Many studies have highlighted the positive effects of successfully enforced marine protected areas (hereinafter MPAs) on populations of exploited coastal fishes in both tropical and temperate areas [1][3]. On a global scale, these studies have shown that density, biomass and size of exploited species tend to increase under protected conditions (see [4], [5], [6], [7] and references therein).

Due to a number of processes (e.g. density-dependent effects, ontogenetic migrations and diffusive movements), MPAs may also provide benefits to outer areas through spillover of juvenile and adult fish (see [8] for a review). There is an increasing body of scientific evidence suggesting that spillover of mobile adults from MPAs may replenish nearby exploited populations and therefore enhance fisheries adjacent to MPAs [9]. An additional process leading to population replenishment and fisheries enhancement in outer areas is the so-called ‘recruitment subsidy’ (following [8], see also references therein), i.e. the export of propagules (eggs and larvae) from MPAs.

MPAs hosting a high density of spawners (large-sized, mature individuals) have the potential to increase the occurrence of spawning aggregations (i.e. high-density groupings of conspecific fish gathered together for the purpose of reproducing) and, more in general, to generate a greater propagule production compared to fished areas [10], [11]. Therefore, besides the potential to enhance adjacent fisheries through spillover, some modeling studies suggest that MPAs can produce propagules that could be retained and/or exported outside their boundaries, even towards sites located at quite large distance [12], [13]. From this perspective, the use of MPAs as a way for improving ecosystem-based management has been widely advocated as crucial and complementary to large-scale spatial planning [14], [15].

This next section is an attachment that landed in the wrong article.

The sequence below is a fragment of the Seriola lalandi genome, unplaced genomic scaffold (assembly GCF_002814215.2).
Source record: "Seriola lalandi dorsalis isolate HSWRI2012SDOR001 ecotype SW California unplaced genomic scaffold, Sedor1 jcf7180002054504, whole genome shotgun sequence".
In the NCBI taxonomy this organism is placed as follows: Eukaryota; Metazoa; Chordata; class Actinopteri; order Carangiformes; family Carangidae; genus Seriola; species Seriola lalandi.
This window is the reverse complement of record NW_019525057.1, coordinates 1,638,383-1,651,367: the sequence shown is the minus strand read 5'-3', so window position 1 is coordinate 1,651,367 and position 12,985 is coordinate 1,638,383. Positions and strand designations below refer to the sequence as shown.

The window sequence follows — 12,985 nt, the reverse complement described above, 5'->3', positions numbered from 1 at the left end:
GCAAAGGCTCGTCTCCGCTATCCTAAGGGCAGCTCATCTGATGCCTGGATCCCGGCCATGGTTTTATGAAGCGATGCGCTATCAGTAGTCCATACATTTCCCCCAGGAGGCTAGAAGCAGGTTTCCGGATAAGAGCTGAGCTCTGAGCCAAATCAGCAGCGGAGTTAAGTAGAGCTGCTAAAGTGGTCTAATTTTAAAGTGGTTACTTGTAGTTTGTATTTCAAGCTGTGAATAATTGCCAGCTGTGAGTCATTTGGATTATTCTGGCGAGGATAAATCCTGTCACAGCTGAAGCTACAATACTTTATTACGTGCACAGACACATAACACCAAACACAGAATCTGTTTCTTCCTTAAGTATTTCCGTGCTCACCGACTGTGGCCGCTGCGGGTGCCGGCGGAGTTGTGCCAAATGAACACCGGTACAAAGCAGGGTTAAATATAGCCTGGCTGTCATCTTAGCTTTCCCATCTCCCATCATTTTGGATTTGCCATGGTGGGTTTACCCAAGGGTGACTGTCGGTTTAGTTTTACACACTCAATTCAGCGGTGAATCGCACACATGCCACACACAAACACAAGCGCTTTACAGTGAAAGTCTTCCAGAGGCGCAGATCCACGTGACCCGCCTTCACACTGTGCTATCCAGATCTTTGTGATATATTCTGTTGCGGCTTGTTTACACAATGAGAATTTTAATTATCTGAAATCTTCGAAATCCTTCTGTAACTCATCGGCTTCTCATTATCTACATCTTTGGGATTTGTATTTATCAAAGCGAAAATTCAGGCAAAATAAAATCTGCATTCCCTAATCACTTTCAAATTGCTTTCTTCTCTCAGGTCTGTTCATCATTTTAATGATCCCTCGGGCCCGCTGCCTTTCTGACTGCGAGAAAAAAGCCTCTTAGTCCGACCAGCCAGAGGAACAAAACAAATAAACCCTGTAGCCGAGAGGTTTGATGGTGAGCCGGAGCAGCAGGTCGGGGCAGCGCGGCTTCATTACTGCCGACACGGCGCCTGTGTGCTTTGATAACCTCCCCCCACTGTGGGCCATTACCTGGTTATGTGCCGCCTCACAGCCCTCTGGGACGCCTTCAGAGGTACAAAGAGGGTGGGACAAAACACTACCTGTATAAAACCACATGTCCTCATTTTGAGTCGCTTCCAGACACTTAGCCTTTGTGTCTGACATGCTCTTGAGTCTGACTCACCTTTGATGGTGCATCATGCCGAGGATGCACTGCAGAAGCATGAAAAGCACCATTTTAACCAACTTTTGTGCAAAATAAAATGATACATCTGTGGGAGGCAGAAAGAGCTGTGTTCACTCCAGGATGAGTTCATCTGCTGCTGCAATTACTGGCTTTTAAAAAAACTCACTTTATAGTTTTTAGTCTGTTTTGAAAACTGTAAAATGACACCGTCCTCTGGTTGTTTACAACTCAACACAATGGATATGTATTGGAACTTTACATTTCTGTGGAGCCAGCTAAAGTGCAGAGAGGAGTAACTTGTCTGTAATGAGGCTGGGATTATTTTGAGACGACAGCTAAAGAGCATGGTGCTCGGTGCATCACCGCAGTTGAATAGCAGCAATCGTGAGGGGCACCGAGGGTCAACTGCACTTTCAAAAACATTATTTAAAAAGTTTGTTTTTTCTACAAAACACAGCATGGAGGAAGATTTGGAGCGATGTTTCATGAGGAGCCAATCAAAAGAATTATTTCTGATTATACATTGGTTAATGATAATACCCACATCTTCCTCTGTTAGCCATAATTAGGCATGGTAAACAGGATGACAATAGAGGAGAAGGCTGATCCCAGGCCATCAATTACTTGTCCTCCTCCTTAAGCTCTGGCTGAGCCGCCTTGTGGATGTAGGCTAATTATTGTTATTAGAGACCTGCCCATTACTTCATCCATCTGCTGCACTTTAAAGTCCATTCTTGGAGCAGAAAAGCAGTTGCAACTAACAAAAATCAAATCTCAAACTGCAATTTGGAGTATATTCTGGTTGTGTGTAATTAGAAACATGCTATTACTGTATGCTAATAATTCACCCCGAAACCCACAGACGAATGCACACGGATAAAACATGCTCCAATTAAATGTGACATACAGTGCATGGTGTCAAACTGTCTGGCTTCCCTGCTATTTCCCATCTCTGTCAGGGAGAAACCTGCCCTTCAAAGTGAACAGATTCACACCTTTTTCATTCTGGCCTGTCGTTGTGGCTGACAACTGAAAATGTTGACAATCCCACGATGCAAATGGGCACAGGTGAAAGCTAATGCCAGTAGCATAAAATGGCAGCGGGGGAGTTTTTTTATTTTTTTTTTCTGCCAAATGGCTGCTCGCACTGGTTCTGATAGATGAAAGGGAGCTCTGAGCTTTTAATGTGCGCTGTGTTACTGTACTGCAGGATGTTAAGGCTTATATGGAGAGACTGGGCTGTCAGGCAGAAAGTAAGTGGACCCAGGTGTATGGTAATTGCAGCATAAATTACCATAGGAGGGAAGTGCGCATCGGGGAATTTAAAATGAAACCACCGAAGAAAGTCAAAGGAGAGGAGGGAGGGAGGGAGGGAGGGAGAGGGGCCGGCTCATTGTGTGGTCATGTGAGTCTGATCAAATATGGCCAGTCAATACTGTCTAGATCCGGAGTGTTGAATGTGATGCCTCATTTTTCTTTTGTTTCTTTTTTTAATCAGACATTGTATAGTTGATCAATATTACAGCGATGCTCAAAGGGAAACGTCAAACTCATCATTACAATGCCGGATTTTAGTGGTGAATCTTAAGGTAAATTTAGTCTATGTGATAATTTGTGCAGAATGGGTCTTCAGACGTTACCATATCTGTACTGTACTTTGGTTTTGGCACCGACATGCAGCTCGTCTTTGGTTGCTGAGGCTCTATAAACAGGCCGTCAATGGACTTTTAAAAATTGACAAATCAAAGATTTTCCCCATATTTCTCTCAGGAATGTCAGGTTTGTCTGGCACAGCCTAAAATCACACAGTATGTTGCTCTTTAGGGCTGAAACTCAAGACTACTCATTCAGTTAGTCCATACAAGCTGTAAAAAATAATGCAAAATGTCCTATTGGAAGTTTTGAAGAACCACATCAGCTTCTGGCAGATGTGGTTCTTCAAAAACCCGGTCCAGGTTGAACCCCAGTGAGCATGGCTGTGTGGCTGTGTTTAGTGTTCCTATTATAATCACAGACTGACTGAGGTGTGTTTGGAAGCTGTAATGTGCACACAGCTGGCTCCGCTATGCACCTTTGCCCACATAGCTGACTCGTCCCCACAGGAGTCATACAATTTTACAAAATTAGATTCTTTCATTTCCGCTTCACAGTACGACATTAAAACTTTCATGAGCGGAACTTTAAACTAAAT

While there is an abundant literature reporting cases of fish population recovery inside MPAs [16], a scarce body of evidence is available about the actual role of MPAs in sustaining fish stocks in fished areas beyond MPAs’ borders through propagule production and export [17]. Determining whether and how this process actually takes place is considered one of the major research gaps in MPA science [18]. A pre-condition for the increase in propagule production and the consequent retention/export from an effective MPA is the recovery of population abundance and structure within the MPA compared to outside. When this happens, the benefits of protection within the MPA have the potential to extend also well beyond its boundaries through larval dispersal and settlement support, highlighting the need to have well-enforced MPAs [19].

Empirical estimates of propagule retention/export are rare, due to the difficulties associated with tracking small-sized fish propagules from their natal origins through the pelagic environment to their possible settlement locations [20][24]. Direct methods for assessing propagule retention/export are also hindered by the dramatically low concentration of propagules in the open waters, while indirect approaches, such as microchemistry and genetic methods, have just begun to adequately describe spatial patterns of connectivity [20], [25][26]. Modeling approaches, conversely, have been widely used to investigate dispersal patterns and provide useful scenarios for management [27][32]. In particular, Lagrangian (i.e. individual-based) models allow the integration of physical hydrodynamic models with data on key biological traits. Biological information is typically represented by the timing of placement of eggs and/or larvae (i.e. spawning dates for fishes) and the time spent in the plankton (i.e. pelagic larval duration, hereinafter PLD), that, along with information about swimming speed and patterns of vertical migration, may help refine estimates of dispersal patterns [32], [33].